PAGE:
Manshuk Mametova was born on October 23, 1922 in the Zhaskus settlement in the Ural region of the Kazakh Soviet Socialist Republic, today Kazakhstan. From age 5 on she was an orphan who was brought up by relatives of her father. While twenty years earlier in Tsarist Russia, being an orphan would have meant that she would have had no chance of securing any kind of career, the Soviet systems allowed for her to first go to High School (a school named after her today) and later enter medical school. While still at medical school Manshuk, a dedicated socialist, began working for the Kazakh SSR Secretariat of the Republican Enforcement Authority, which was less menacing than it sounds since it was mainly tasked with cultural and propaganda programs designed to combine Kazakh culture and nationalism with the values of Soviet socialism (odd it may sound but it worked for the most parts).

When Nazi-Germany attacked the Soviet Union on June 21, 1941 Manshuk was 18-years-old and was one of the first people to volunteer at her local recruitment office. The Red Army distinguished itself from all other Allied (and for that matter Axis) armies – except irregular ones like the partisan armies in Yugoslavia, China, Korea, Vietnam and so forth – by admitting women into its ranks partly due to socialist ideology that took pride in emancipation as understood at the time, partly due to basic necessity for soldiers. Soviet sources often say that Manshuk was motivated to sign up by patriotism and believe in the Soviet system – which seems true at least to a certain extent – but some source also point out that Kazakhstan has a whole host of folklore and mythology based in historical reality that glorifies female warriors – something very common in this region of the world from the Iron Age all throughout the Kazakh Khanate and up until the 18th century. This might also have been a motivational factor for her.

In the Red Army Manshuk was assigned clerical duty for the 100th Rifle Company, mostly composed of Kazakh troops. Manshuk was one of two women who served in this specific company. While carrying out her clerical duties, she used her free time to study the design of Soviet machine guns and learn to shoot them. Because of her apparent talent, her superiors decided to make her one of the machine gunners of the company. They left for the front in October of 1942 and served with distinction.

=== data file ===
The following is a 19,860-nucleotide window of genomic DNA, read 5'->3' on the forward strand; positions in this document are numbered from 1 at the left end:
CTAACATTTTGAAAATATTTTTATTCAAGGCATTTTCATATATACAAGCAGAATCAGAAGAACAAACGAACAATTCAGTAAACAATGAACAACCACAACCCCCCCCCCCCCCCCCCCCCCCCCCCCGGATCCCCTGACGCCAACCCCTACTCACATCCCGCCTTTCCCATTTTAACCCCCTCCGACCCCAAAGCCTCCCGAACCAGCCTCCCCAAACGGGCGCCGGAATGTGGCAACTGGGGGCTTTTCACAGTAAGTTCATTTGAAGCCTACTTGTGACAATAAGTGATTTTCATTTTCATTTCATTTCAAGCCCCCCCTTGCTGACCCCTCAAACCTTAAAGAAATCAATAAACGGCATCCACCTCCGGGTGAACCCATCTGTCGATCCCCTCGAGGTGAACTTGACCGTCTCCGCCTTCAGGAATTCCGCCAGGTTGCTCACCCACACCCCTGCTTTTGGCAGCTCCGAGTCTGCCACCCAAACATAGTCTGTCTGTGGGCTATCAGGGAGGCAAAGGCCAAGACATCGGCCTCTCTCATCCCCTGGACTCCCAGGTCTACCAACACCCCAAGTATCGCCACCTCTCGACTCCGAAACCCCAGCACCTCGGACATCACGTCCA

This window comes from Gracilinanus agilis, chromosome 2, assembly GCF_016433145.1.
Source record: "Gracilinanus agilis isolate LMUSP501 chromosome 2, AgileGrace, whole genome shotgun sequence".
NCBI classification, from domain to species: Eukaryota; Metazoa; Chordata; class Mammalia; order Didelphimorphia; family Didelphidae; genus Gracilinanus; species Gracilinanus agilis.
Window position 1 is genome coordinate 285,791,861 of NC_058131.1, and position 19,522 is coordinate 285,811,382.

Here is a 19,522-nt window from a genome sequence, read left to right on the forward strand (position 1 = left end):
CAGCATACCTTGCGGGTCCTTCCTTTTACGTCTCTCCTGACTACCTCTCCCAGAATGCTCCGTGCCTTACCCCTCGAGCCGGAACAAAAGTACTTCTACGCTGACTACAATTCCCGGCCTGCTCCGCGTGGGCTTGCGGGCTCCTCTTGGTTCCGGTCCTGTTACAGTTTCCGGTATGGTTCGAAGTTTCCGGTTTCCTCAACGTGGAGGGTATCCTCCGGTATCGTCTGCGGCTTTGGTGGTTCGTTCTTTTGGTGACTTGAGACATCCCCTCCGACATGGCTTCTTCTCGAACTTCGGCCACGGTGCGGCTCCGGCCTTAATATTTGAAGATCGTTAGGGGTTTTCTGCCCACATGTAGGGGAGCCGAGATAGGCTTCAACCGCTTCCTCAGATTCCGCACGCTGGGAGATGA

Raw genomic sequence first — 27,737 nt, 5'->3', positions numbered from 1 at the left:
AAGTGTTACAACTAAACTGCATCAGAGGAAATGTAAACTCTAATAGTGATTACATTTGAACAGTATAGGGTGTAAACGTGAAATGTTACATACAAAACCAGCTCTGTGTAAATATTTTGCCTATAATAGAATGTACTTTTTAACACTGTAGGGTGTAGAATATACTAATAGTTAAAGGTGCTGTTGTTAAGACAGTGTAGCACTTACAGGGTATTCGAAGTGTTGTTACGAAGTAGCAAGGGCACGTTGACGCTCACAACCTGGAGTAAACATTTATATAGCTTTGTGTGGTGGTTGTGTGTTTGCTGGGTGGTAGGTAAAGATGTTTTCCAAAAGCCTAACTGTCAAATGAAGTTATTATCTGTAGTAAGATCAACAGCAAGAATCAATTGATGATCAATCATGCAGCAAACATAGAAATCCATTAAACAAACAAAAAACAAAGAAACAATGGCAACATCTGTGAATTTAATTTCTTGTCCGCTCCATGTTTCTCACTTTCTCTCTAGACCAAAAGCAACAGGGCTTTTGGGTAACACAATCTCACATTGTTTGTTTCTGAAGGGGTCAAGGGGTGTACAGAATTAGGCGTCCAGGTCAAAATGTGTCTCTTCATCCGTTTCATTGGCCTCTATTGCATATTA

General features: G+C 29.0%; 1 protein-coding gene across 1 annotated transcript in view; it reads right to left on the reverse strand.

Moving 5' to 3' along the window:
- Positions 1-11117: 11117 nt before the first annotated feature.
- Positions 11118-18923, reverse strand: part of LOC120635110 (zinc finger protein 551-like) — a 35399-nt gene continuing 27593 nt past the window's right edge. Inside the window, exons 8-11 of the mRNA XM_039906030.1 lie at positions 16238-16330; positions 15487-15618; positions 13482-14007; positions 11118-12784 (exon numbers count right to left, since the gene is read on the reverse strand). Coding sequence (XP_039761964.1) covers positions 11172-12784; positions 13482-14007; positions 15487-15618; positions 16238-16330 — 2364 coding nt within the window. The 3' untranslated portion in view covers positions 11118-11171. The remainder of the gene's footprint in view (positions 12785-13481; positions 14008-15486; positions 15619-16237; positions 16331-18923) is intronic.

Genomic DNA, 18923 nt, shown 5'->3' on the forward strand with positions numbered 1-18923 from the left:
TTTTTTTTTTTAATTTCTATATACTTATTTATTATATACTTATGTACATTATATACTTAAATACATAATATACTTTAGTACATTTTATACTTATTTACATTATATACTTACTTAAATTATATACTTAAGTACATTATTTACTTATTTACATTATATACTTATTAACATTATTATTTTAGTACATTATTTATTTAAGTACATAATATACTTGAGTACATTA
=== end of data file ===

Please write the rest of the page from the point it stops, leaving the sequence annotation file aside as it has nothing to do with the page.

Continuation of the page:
A year after going to the front to fight the Germans, the company was assigned to take part in the battle for Nevel in Western Russia. The fight was very difficult since the Germans had the advantage of being above the Soviet troops and stopped their advance while inflicting heavy casualties on the Soviet troops. At some point in the battle Manshuk and her fellow machine gun operator went off alone and snuck around German positions and up a hill on their flank. Manshuk killed the Germans on this position with her pistol and knife and took over the German machine gun nest. From there she and her fellow gunner started shooting on the Germans effectively breaking their counter-offensive and giving Soviet troops the time and space to attack. After an hour of non-stop assaulting German troops a hand grenade hit their position immediately killing her fellow gunner and mortally wounding Manshuk. Still she carried on fighting the German army and her continued one-woman assault on the Germans turned the tide of the battle. She died the same day but because of her actions Nevel could be won by Soviet troops and she was awarded the Order of the Hero of the Soviet Union posthumously.

Without Manshuk probably many thousands of Allied soldiers more would have died in the fight for Nevel. Manshuk is buried in Nevel and can be remembered  not only as a hero of the Second World War but also as another woman in the long line of Kazakh female warriors who fought with bravery.

Female Badasses in History: Dolores Huerta (1930)


Author’s note: This post was written by a friend of mine know around the internets as Monotreme Extraordinaire. Thank you for your contribution and I am really happy to be able to put something by somebody else on this blog.


Dolores Clara Huerta was born on April 10, 1930 in the mining town of Dawson, New Mexico. She was the second child and only daughter of Juan Fernandez and Alicia Chaves Fernandez. Her parents divorced when she was three years old and her mother relocated Dolores and her two brothers to Stockton, California in the predominantly agricultural San Joaquin Valley. Her mother worked as a cook in two restaurants to support Dolores, along with her two brothers, and later two sisters, during the Great Depression. Alicia later purchased two hotels, one from a Japanese family who was relocated to a concentration camp, and a restaurant. She allowed farm workers to stay at her hotel for free. Alicia taught Dolores the importance of community activism.